Guilt and terror are wonderful things. How many wretched sinners have been ready to howl, on a dying bed, with guilt and terror!

“Redeem’d from hell, and seal’d for heaven,
To worship an Incarnate God,
And know He saved us by His blood.”

That is to be blest indeed.

“And enlarge my coast.” Lord, beat out this selfish heart of mine; give me more of that Gospel heart Zaccheus felt; lead me in Thy Word; teach me Thy Word—apply it; may I be a doer of Thy sayings. Who can increase these things, and lead me savingly into these things, but Thyself? You see, it is the very breathing of heaven-born souls. Where is the sinner, under Divine teaching, but wants to be blest indeed, and to have his coast enlarged?

“And that Thine hand might be with me.” What, are you afraid to be trusted? Yes. Cannot stand alone? No. Oh, sinner, sinner, when I look upon the past, I wonder at the care of my God over me! How I have been exposed, and what a fool I have been! How I have done those things I am ashamed of! I want no man to tell me what the word “snare” means. I went once to a town where I was told there was a party who might be a snare to me. It had a powerful effect on me. Oh, to be exposed—to have a snare within reach—and then for God to interpose! “The rod of the wicked shall not rest upon the lot of the righteous, lest the righteous put forth their hands unto iniquity.” Oh, to be kept by the power of God!

“That Thine hand might be with me, and that Thou wouldest keep me from evil, that it may not grieve me.” Poor sinner, think of it. Where is one of us that can stand in the presence of God, and say we have never done anything to be ashamed of? I know I cannot. “That Thine hand might be with me, and that Thou wouldest keep me from evil, that it may not grieve me.” It is marvellous to be exposed to temptation, to feel the tempter’s power, to feel what an inveterate thing sin is, to feel the powers of hell, and then for Goa to interpose; and, though left to play the fool, after all for Him to turn again and have compassion. Never give it up in’ despair, since I have mercy found.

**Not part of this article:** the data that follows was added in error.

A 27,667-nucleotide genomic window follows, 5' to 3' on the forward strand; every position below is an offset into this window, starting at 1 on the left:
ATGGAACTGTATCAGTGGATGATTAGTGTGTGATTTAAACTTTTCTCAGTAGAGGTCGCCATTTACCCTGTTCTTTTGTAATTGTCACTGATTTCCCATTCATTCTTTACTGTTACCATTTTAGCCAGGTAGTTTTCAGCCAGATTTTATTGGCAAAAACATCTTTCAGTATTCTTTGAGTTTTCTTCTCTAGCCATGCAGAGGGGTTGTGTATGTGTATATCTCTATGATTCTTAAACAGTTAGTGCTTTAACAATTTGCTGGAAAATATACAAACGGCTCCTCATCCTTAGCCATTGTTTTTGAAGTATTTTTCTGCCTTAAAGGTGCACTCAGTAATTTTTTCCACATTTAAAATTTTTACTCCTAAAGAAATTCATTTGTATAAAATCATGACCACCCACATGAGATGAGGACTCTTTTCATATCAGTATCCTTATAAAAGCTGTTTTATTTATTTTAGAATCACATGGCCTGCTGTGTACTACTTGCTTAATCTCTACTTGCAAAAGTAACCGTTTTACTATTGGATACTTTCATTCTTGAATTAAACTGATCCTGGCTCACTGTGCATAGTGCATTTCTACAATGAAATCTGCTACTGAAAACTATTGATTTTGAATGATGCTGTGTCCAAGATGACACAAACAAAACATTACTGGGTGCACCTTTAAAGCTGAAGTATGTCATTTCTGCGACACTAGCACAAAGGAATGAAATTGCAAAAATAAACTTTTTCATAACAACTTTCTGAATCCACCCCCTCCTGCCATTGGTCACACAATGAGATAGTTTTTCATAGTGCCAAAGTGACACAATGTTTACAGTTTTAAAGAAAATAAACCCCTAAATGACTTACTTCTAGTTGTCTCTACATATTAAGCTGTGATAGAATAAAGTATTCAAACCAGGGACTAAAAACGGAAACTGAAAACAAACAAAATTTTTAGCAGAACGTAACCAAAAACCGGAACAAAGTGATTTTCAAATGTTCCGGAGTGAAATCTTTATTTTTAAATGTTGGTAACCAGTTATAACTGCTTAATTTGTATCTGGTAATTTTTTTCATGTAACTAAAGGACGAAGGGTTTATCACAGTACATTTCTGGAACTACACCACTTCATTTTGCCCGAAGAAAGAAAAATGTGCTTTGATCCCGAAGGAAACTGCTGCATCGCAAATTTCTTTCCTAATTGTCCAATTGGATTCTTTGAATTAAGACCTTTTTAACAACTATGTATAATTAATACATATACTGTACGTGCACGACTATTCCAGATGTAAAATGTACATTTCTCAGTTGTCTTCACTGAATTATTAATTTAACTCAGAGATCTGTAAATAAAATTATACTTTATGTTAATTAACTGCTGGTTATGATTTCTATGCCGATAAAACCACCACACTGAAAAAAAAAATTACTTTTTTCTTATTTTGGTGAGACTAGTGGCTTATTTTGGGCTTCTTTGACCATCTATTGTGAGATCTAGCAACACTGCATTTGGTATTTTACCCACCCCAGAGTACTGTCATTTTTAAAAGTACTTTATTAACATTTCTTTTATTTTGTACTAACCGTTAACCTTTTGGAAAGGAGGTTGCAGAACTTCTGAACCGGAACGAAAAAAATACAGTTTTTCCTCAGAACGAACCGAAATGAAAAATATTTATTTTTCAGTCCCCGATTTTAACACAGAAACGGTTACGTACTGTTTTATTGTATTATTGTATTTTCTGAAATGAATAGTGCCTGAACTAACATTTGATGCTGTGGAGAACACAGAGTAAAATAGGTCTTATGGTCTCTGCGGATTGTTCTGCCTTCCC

“And enlarge my coast, and that Thine hand might be with me.” Oh, Lord, do keep me, do uphold me, do bless me! “Oh, that Thou wouldest bless me indeed, and enlarge my coast, and that Thine hand might be with me, and that Thou wouldest keep me from evil, that it may not grieve me. And God granted him that which he requested.” Is it not marvel­lous? Have we ever prayed so? God answered Jabez’s prayer; why not ours? The same Divine power teaches all living sinners to pray, and the same God that answered Jabez’s prayer will answer theirs. “His hand is not shortened, that it cannot save; neither His ear heavy, that it cannot hear.”